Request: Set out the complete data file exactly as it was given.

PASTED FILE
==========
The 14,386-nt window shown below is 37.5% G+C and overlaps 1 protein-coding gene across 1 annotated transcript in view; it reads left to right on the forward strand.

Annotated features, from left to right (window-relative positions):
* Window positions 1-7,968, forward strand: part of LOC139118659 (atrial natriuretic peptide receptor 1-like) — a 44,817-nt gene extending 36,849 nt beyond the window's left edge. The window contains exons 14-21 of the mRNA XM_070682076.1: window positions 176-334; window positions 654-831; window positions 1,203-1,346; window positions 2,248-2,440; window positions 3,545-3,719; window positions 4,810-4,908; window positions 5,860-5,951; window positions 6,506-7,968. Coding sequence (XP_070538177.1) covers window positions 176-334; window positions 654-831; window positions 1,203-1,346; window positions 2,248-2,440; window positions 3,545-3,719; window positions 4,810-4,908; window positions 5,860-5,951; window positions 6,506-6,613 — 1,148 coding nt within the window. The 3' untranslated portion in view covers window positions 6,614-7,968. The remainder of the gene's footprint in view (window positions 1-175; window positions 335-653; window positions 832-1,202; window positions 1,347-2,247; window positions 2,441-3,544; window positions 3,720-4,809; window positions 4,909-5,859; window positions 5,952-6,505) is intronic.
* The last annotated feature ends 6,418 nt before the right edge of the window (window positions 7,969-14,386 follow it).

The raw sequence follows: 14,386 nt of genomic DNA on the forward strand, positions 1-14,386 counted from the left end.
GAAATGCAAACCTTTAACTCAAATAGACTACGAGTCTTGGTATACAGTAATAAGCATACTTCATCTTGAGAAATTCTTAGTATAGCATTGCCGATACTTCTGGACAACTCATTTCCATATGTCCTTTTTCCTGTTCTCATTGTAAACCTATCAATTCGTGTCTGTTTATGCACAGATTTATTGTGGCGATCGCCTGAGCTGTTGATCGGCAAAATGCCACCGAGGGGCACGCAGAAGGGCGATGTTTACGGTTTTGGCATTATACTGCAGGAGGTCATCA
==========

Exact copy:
The 14,386-nt window shown below is 37.5% G+C and overlaps 1 protein-coding gene across 1 annotated transcript in view; it reads left to right on the forward strand.

Annotated features, from left to right (window-relative positions):
* Window positions 1-7,968, forward strand: part of LOC139118659 (atrial natriuretic peptide receptor 1-like) — a 44,817-nt gene extending 36,849 nt beyond the window's left edge. The window contains exons 14-21 of the mRNA XM_070682076.1: window positions 176-334; window positions 654-831; window positions 1,203-1,346; window positions 2,248-2,440; window positions 3,545-3,719; window positions 4,810-4,908; window positions 5,860-5,951; window positions 6,506-7,968. Coding sequence (XP_070538177.1) covers window positions 176-334; window positions 654-831; window positions 1,203-1,346; window positions 2,248-2,440; window positions 3,545-3,719; window positions 4,810-4,908; window positions 5,860-5,951; window positions 6,506-6,613 — 1,148 coding nt within the window. The 3' untranslated portion in view covers window positions 6,614-7,968. The remainder of the gene's footprint in view (window positions 1-175; window positions 335-653; window positions 832-1,202; window positions 1,347-2,247; window positions 2,441-3,544; window positions 3,720-4,809; window positions 4,909-5,859; window positions 5,952-6,505) is intronic.
* The last annotated feature ends 6,418 nt before the right edge of the window (window positions 7,969-14,386 follow it).

The raw sequence follows: 14,386 nt of genomic DNA on the forward strand, positions 1-14,386 counted from the left end.
GAAATGCAAACCTTTAACTCAAATAGACTACGAGTCTTGGTATACAGTAATAAGCATACTTCATCTTGAGAAATTCTTAGTATAGCATTGCCGATACTTCTGGACAACTCATTTCCATATGTCCTTTTTCCTGTTCTCATTGTAAACCTATCAATTCGTGTCTGTTTATGCACAGATTTATTGTGGCGATCGCCTGAGCTGTTGATCGGCAAAATGCCACCGAGGGGCACGCAGAAGGGCGATGTTTACGGTTTTGGCATTATACTGCAGGAGGTCATCA